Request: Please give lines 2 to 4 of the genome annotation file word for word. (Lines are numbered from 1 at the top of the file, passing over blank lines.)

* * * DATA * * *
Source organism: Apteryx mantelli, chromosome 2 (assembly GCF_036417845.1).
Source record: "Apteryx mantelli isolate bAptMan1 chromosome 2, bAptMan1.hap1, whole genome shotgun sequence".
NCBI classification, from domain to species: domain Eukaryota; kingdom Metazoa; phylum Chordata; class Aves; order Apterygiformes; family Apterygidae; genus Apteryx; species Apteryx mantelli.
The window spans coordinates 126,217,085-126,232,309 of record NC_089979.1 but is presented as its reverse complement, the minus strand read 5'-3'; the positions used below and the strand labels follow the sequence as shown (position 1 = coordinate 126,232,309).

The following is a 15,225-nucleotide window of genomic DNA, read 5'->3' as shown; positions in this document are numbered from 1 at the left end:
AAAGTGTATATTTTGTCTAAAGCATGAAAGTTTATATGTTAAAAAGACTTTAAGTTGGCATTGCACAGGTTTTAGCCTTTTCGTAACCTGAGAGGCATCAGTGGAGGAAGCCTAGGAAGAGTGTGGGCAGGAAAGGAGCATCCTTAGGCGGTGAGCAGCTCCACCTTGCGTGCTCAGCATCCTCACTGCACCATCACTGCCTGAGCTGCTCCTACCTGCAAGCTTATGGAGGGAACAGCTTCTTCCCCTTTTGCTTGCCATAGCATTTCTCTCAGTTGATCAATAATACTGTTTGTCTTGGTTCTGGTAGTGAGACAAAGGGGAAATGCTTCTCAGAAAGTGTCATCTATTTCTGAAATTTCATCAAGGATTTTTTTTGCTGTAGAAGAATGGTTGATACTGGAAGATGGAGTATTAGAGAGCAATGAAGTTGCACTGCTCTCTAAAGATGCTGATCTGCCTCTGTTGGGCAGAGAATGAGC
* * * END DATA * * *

Source record: "Apteryx mantelli isolate bAptMan1 chromosome 2, bAptMan1.hap1, whole genome shotgun sequence".
NCBI classification, from domain to species: domain Eukaryota; kingdom Metazoa; phylum Chordata; class Aves; order Apterygiformes; family Apterygidae; genus Apteryx; species Apteryx mantelli.
The window spans coordinates 126,217,085-126,232,309 of record NC_089979.1 but is presented as its reverse complement, the minus strand read 5'-3'; the positions used below and the strand labels follow the sequence as shown (position 1 = coordinate 126,232,309).